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  • What Is High-Intensity Binge Drinking?

    What Is High-Intensity Binge Drinking?

    The National Institute on Alcohol Abuse and Alcoholism (NIAAA) defines binge drinking as women who drink 4 or more beverages within two hours and men who drink more than 5 drinks during the same period of time. 

    High-intensity binge drinking, on the other hand, has different requirements.

    A portion of those who binge drink actually consume 2-3 more times the number of alcoholic drinks. This excessive alcohol consumption is known as high-intensity binge drinking and can cause a number of health problems.

    Prevalence Of High-Intensity Binge Drinking

    High-intensity binge drinking may occur during holidays such as New Year’s Eve, the Fourth of July, and even during spring break or sporting events. Birthdays are also a time when this potentially dangerous type of heavy drinking is likely to occur.

    The moments that put you at an increased risk of overdose due to high-intensity binge drinking may involve social events with your family and friends. High-intensity binge drinkers are more likely to partake in this form of substance abuse during special occasions throughout the year. 

    Excessive drinking in the form of high-intensity binge drinking can take place in all age ranges, including those who are younger. This results in underage drinking

    High-Intensity Binge Drinking In Young Adults

    Any one of us can become high-intensity binge drinkers. However, those who drink large amounts of alcohol in this manner are typically young adults such as college students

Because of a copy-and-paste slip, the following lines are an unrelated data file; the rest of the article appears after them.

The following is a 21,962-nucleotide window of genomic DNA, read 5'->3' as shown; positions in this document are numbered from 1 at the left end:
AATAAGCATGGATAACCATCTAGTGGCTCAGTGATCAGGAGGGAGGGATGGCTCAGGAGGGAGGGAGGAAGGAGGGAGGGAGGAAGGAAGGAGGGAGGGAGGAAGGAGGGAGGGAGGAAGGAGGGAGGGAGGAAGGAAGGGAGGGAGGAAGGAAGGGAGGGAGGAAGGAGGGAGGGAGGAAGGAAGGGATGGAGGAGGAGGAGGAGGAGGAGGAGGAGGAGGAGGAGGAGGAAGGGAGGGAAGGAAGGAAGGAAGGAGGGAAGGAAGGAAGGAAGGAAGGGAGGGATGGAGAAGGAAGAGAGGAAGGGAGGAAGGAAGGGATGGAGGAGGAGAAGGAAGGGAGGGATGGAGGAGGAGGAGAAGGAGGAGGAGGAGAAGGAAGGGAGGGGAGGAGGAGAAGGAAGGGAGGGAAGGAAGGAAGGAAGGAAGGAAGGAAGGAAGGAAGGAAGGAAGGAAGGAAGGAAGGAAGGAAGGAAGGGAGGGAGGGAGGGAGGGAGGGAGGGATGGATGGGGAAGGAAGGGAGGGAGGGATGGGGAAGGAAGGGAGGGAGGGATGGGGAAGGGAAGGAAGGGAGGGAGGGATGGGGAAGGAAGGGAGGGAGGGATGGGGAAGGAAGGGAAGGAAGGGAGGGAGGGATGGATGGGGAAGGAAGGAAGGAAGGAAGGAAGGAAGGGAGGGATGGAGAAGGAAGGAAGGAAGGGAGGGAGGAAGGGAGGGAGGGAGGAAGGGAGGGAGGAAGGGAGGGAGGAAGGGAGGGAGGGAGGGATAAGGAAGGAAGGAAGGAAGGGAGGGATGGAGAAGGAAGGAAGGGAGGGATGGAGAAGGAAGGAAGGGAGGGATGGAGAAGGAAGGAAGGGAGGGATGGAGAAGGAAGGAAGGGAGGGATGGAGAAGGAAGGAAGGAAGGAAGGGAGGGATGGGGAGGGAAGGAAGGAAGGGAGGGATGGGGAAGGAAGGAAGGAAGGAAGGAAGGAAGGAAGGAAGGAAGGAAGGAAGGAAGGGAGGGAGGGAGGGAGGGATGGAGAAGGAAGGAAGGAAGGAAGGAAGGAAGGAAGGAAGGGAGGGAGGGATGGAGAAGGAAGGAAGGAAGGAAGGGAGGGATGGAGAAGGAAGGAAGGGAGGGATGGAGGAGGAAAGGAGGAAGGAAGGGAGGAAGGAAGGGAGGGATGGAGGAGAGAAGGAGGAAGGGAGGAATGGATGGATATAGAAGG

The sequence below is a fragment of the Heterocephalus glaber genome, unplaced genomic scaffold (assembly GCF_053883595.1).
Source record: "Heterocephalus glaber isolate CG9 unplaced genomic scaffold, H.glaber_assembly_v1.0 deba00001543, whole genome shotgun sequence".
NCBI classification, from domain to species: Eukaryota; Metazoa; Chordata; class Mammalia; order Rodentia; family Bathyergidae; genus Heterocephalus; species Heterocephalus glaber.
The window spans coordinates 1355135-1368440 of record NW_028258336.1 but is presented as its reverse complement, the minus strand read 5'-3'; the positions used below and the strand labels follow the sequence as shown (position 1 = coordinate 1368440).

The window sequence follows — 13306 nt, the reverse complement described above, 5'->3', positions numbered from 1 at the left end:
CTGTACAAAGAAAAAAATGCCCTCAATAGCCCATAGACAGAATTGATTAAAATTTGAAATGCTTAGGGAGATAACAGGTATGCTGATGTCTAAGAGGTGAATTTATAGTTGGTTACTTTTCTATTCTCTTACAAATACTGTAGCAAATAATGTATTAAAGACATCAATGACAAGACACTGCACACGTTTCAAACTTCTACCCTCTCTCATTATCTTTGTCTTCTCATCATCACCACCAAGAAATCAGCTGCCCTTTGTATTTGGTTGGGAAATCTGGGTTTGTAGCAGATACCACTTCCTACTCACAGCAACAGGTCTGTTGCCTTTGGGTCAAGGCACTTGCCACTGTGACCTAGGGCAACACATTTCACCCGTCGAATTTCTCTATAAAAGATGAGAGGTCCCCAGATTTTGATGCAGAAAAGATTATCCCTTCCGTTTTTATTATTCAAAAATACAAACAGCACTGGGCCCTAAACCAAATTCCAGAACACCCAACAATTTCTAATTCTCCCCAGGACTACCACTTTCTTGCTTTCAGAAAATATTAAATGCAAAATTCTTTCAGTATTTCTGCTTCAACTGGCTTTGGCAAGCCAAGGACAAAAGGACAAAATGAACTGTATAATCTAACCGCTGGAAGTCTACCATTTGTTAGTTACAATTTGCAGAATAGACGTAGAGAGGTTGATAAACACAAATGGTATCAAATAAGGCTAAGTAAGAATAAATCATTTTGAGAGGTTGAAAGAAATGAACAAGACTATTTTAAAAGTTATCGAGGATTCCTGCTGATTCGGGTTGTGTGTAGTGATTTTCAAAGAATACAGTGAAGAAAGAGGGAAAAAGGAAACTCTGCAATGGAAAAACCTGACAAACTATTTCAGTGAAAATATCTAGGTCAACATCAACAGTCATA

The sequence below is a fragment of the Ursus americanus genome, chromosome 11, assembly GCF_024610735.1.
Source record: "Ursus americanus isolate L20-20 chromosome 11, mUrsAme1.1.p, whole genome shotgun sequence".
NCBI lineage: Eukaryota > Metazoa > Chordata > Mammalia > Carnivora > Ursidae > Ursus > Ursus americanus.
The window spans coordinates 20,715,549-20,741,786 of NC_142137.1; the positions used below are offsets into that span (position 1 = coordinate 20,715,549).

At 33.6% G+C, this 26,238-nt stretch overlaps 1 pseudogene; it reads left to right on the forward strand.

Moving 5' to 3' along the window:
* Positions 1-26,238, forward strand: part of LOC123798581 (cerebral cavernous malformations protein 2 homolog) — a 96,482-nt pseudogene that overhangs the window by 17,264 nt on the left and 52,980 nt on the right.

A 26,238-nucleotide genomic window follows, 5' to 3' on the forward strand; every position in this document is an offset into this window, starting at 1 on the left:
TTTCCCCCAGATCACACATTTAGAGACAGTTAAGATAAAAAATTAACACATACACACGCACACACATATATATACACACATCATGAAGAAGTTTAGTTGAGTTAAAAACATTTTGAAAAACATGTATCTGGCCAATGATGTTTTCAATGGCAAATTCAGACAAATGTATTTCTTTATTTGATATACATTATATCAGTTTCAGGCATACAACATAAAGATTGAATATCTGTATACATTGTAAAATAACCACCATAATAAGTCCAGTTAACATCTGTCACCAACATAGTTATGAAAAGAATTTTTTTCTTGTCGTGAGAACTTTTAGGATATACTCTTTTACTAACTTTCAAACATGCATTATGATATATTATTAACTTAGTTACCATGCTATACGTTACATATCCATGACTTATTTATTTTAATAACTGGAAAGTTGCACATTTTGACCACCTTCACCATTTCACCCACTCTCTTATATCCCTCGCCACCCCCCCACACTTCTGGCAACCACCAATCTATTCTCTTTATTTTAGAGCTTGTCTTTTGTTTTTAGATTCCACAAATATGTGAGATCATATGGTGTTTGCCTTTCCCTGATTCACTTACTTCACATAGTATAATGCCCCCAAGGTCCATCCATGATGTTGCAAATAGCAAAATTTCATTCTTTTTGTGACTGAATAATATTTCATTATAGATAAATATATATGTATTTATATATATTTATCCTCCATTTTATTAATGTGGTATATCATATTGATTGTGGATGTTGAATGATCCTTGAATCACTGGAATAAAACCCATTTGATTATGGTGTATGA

For instance, those who have just turned 21 years old may engage in excessive alcohol use. 

    The Substance Abuse and Mental Health Services Administration (SAMHSA) reports that alcohol misuse is problematic among young people and that young high-intensity binge drinkers have an increased risk of developing alcohol addiction or substance use disorder.

    Negative Consequences Of High-Intensity Binge Drinking

    With this pattern of drinking, there are many serious problems that may occur, including:

    • blackouts
    • ​car crashes
    • impaired control
    • developing physical alcohol dependence
    • trouble with your job
    • problems at school
    • slips, falls, and other accidents

    In addition to this, there can be other unintended consequences such as engaging in risky behaviors like unsafe sex that can cause sexually transmitted diseases. Abusing alcohol can also result in violence, sexual assault, suicide, or homicide. 

    Health Concerns 

    High-intensity binge drinking poses many health dangers. When your blood alcohol concentration (BAC) levels become too high, alcohol poisoning may occur. 

    Other health concerns and long-term effects can include:

    • liver disease
    • heart disease
    • ​high blood pressure
    • cirrhosis
    • ​weakened immune system
    • ​various types of cancer

    Unhealthy drinking habits, such as high-intensity binge drinking, can also lead to alcohol use disorder (AUD)

    Alcohol Treatment

    If you or a loved one suffers from a drinking problem, know that addiction treatment is available. Treatment facilities can assist you with withdrawal symptoms, offer group therapies that focus on your mental health and provide various treatment programs to help you stop drinking. 

    To learn more about our treatment options, please call our helpline today.

    Written by Ark Behavioral Health Editorial Team
    ©2023 Ark National Holdings, LLC. | All Rights Reserved.
    This page does not provide medical advice.

    Alcohol Research: Current Reviews - High-Intensity Drinking
    Centers for Disease Control and Prevention (CDC) - Data on Excessive Drinking
    Centers for Disease Control and Prevention (CDC) - What is Excessive Alcohol Use?
    National Institute on Alcohol Abuse and Alcoholism (NIAAA) - Drinking Levels Defined
    Society for the Study of Addiction - High-intensity Drinking in the United States
    Substance Abuse and Mental Health Services Administration (SAMHSA) - Alcohol Use: Facts & Resources

    Medically Reviewed by
    Manish Mishra, MBBS
    on May 20, 2022
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